Epigenetic alterations are one of the hallmarks of aging, and in December 2016, a team of researchers from the Salk Institute discovered that the intermittent expression of genes normally associated with an embryonic state could reverse some aspects of aging in cells . In particular, they found that they were able to reverse the epigenetic alterations that our cells experience as we age, thus switching their gene expression from an unhealthy, aged profile back to a healthy, youthful one.
They achieved this astonishing feat in living mice, opening the door for the possible reversal of cellular aging in people. They effectively reset aging in the cells of these mice with just four factors, Oct4, Sox2, Klf4, and c-Myc (OSKM). These four factors, known as the Yamanaka factors, are expressed by genes during development and are the same ones currently used in stem cell research to create induced pluripotent stem cells (iPSCs).
When iPSCs are created, their cellular identities are reset along with their cellular ages, allowing researchers to roll them back to a flexible state known as pluripotency. In this state, a cell can become any kind of specialized cell in the body, and researchers can use the technique to produce any desired cell type for therapies or studies.
However, completely resetting all our cells so that they forget what type of cells they are would be a seriously bad idea. Imagine if heart cells forgot what they were doing and stopped being heart cells! Fortunately, there may be a way to both have our cake and eat it by separating the aging reset from the cell identity erasure.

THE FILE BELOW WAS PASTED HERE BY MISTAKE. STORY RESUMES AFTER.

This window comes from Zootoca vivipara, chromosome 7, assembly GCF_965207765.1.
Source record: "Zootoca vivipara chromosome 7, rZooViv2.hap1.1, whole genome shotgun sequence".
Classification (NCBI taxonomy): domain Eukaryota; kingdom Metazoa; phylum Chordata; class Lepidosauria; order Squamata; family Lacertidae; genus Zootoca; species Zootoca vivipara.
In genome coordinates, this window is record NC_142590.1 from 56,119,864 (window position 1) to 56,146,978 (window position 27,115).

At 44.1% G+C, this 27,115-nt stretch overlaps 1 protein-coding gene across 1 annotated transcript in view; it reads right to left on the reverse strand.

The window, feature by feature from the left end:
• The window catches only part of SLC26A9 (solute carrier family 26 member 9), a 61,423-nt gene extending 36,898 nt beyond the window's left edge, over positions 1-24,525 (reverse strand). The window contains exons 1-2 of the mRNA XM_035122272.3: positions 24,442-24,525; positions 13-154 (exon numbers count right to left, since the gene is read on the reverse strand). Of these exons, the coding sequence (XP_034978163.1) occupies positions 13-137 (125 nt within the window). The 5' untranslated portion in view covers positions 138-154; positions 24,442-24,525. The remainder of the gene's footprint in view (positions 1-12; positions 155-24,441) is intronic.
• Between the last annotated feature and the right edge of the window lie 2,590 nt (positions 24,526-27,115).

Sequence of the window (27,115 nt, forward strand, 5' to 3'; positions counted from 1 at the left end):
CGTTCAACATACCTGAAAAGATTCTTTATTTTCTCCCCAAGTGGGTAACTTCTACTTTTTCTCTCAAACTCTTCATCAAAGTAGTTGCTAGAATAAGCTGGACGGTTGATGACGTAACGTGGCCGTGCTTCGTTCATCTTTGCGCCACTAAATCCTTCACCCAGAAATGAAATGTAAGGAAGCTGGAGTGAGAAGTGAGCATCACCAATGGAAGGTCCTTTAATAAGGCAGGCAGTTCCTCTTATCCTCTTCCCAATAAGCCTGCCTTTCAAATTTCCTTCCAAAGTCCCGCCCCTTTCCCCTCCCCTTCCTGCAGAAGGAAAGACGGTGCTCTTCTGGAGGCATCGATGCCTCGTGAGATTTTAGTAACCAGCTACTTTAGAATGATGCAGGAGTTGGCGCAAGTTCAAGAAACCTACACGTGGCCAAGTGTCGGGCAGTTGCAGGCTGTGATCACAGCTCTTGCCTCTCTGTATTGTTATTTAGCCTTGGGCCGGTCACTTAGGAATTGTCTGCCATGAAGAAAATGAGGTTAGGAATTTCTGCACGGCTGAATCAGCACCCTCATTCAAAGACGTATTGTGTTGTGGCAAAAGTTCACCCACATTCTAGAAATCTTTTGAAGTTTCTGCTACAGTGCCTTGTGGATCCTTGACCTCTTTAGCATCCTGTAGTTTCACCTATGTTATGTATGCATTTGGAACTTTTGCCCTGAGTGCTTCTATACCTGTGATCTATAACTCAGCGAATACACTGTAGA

It turns out that the aged state of cells is wiped before their identities are reset, so while iPSCs experience a full cellular reprogramming process, it is also possible to halt the process before the second part happens, thus resulting in partial reprogramming, which resets cell age but not identity.
Earlier this year, the Turn.Bio team published a study showing the potential of using transient mRNAs to trigger partial cell reprogramming . The approach activates the same OSKM factors but in a slightly different way using transient mRNAs. In order to facilitate a better partial reprogramming of the cells, the researchers also added two more factors, LIN28 and Nanog, to the original Yamanaka lineup, making OSKMLN.
Turn.Bio is now on the road to bringing partial cellular reprogramming therapies to human trials, and in July 2019, Kizoo Technology Ventures announced that it was supporting the biotech to help it to develop its technology to that end. We also interviewed Professor Vittorio Sebastiano of Turn.Bio at the Undoing Aging 2019 conference in Berlin about this research.
 Ocampo, A., Reddy, P., Martinez-Redondo, P., Platero-Luengo, A., Hatanaka, F., Hishida, T., … & Araoka, T. (2016). In vivo amelioration of age-associated hallmarks by partial reprogramming. Cell, 167(7), 1719-1733.
 Sarkar, T. J., Quarta, M., Mukherjee, S., Colville, A., Paine, P., Doan, L., … & Rando, T. A. (2019). Transient non-integrative nuclear reprogramming promotes multifaceted reversal of aging in human cells. bioRxiv, 573386.